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#12
Winkler linked a talk by this person. Very good talk about secession as a counter revolution.
Indeed. IMHO the secession was a sophistry; what took place was a revolution, or as the Charleston Mercury published on November 8, 1860:

"Yesterday, November the 7th, will long be a memorable day in Charleston. The tea has been thrown overboard—the revolution of 1860 has been initiated.”
Dave G.
 
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#13
In order for the threat of secession to be credible, the number of states committed to secession has to be credible.
If that number declines slightly because the number of slaves has declined in the four middle states, 7 0r 8 seceding states have no credible chance to sustain themselves.
In fact, without Virginia the Confederacy would have lasted a much shorter time.
 
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#14
In order for the threat of secession to be credible, the number of states committed to secession has to be credible.
If that number declines slightly because the number of slaves has declined in the four middle states, 7 0r 8 seceding states have no credible chance to sustain themselves.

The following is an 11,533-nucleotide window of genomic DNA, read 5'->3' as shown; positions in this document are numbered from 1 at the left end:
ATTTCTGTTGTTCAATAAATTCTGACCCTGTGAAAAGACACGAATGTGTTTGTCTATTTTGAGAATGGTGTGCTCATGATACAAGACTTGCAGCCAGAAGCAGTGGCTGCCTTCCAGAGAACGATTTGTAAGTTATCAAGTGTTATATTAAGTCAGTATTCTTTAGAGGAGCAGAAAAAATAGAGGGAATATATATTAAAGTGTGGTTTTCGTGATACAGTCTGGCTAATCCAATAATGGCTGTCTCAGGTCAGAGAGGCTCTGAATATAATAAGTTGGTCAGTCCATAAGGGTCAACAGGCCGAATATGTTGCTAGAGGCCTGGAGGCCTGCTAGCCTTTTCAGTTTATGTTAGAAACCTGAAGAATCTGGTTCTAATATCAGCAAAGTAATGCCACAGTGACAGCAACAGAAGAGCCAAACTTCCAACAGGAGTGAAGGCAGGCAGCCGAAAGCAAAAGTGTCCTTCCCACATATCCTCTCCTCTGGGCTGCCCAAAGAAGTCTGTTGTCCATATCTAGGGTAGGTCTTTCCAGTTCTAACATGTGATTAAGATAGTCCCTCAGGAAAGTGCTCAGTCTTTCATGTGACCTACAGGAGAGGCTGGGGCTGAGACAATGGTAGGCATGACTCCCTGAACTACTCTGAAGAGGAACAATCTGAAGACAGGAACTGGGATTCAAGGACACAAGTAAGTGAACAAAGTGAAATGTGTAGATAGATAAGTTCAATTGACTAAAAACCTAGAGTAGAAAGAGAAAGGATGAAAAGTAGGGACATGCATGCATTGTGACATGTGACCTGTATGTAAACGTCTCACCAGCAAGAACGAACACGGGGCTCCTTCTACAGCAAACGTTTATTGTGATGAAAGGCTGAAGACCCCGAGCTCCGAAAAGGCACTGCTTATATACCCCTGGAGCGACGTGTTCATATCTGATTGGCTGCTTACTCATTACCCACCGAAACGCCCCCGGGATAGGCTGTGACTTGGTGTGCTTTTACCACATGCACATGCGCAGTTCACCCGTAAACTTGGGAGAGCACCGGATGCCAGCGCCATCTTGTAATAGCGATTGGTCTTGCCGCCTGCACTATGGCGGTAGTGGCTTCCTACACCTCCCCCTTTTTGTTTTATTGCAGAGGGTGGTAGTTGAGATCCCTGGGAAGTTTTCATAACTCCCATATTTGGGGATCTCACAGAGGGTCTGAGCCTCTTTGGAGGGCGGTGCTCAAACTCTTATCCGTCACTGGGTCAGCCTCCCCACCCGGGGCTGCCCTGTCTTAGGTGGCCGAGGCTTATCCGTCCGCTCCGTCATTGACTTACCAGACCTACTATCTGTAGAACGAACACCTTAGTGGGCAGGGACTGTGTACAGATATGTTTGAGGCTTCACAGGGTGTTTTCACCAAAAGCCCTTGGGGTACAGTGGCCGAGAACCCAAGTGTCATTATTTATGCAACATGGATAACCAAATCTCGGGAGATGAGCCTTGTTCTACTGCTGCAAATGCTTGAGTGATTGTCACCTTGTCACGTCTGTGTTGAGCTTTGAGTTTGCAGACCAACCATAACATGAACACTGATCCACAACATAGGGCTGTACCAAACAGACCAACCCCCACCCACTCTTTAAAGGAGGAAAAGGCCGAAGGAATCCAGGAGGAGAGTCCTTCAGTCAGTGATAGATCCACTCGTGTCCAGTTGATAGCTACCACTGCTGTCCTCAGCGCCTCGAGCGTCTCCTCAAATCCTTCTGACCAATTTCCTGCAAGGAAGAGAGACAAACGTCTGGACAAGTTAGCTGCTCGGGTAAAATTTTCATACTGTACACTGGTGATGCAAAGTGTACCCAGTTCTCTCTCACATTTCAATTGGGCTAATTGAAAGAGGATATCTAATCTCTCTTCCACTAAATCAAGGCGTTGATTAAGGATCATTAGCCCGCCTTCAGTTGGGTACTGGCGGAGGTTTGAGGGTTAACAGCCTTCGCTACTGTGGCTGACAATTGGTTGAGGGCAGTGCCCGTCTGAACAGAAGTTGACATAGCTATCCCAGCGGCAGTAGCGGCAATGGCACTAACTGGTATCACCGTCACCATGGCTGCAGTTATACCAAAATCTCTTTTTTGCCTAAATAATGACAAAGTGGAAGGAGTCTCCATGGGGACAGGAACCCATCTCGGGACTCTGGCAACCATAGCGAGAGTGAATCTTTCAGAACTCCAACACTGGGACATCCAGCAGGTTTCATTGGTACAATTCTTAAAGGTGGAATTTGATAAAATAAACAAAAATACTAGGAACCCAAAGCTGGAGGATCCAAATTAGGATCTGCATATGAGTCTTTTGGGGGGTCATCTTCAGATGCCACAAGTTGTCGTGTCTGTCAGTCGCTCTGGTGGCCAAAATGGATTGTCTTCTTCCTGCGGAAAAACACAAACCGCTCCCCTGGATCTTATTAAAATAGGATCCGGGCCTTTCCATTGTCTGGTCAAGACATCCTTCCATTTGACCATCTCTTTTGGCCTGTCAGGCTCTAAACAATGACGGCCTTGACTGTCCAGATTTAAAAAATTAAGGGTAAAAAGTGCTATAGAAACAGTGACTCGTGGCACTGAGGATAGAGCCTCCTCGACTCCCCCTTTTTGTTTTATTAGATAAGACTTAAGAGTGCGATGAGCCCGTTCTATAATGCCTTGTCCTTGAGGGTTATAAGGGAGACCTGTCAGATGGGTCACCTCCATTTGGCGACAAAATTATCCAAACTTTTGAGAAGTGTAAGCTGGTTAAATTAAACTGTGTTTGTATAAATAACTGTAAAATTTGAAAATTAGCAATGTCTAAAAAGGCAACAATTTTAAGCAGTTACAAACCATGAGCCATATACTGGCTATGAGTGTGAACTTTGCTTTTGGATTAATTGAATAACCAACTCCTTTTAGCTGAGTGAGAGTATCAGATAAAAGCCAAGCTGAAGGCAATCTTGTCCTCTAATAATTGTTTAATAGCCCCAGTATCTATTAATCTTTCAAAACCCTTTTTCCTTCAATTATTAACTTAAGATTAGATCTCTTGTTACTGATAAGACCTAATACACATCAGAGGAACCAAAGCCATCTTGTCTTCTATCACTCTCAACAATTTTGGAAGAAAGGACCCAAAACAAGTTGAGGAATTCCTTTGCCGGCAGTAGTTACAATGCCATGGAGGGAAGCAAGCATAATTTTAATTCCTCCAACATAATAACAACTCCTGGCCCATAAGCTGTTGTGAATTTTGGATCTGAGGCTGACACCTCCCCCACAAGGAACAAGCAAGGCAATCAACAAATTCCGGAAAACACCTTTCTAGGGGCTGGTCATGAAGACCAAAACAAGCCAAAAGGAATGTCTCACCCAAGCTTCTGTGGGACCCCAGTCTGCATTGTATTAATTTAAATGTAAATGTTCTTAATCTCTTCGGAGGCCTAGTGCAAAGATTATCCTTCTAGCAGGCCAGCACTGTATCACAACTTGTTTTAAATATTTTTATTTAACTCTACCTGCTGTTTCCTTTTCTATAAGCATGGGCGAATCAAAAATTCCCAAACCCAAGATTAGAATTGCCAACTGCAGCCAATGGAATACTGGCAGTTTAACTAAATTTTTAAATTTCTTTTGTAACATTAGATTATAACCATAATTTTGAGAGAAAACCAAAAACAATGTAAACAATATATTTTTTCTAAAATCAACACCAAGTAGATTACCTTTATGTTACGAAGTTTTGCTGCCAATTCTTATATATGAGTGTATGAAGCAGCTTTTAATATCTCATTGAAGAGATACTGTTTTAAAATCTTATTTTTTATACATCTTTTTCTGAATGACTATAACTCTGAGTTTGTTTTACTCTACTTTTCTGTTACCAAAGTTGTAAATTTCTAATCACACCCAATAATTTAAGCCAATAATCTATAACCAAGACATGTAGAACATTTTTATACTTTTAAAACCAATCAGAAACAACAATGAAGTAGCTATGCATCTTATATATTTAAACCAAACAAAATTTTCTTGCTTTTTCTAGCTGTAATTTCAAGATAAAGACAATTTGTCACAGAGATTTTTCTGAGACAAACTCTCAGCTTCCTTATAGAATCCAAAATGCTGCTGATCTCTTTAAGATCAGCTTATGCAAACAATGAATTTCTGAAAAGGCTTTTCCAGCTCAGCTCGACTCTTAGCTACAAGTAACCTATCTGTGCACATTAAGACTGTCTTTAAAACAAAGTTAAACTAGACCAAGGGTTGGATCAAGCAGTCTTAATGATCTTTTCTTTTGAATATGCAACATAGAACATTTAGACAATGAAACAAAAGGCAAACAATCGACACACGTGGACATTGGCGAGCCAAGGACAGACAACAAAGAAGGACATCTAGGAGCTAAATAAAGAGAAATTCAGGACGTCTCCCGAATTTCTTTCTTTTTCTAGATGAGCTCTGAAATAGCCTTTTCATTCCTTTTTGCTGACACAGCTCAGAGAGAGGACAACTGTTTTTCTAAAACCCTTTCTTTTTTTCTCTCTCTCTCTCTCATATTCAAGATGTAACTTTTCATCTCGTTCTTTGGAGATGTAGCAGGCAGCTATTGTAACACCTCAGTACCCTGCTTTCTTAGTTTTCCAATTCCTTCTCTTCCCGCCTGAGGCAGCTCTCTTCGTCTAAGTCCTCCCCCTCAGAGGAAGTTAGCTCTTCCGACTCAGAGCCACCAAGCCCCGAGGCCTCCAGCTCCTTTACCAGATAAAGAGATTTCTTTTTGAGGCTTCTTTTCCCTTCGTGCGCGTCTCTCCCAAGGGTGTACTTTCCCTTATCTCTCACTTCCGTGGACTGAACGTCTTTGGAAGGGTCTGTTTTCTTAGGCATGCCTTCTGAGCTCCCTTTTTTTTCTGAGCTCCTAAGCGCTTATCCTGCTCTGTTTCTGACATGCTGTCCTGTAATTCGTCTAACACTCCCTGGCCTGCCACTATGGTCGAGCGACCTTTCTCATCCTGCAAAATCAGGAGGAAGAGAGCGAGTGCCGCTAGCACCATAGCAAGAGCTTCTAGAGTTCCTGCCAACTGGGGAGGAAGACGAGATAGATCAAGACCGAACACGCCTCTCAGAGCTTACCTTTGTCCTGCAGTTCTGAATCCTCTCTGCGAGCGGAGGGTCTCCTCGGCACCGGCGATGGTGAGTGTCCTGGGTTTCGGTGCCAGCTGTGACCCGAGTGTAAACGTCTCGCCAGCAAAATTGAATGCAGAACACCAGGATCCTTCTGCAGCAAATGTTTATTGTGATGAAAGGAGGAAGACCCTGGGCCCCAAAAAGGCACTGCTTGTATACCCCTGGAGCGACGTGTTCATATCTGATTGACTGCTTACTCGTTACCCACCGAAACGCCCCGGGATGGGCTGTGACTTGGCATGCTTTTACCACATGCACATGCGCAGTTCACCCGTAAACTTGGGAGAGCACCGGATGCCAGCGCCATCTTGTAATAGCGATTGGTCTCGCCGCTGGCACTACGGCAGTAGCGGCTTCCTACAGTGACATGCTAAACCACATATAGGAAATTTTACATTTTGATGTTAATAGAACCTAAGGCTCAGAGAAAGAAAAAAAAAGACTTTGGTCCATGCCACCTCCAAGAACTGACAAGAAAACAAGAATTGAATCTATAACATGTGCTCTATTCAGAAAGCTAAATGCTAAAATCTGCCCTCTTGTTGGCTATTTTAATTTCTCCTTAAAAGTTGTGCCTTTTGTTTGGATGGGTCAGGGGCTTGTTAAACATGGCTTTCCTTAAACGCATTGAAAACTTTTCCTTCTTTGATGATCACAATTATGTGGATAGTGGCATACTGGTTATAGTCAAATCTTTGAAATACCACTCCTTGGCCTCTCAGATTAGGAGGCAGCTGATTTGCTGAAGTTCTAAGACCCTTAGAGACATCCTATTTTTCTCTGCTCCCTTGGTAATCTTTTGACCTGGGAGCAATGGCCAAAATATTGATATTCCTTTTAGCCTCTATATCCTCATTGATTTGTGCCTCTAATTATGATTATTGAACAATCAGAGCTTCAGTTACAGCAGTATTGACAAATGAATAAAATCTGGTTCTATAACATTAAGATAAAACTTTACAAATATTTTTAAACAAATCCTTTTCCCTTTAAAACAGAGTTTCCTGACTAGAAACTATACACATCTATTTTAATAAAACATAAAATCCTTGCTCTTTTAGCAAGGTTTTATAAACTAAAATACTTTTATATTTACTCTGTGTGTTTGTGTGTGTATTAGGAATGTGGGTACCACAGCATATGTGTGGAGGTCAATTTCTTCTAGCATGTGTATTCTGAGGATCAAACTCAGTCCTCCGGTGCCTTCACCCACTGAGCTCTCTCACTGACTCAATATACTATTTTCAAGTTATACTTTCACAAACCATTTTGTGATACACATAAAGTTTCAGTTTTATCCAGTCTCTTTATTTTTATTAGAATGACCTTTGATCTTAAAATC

In fact, without Virginia the Confederacy would have lasted a much shorter time.
Sure, which is probably why the deep south acted when they did. Lincoln's election created the crisis, and any good politician knows you never let a good crisis go to waste, right? :wink:
 

jgoodguy

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#16
True, but southerners had also considered that slavery would be well suited for mining and would therefore flourish out west. And sadly, they were probably right about that. Predictions on future prices are a tricky thing... people try to make a living at that and it's dicey business.
Interesting book alone those lines.
Industrial slavery in the Old South - Robert S. Starobin - Google Books
Industrial Slavery in the Old South: Robert S. Starobin - Amazon.com
He suggests that mining and industrial uses of slaves were alive and well along.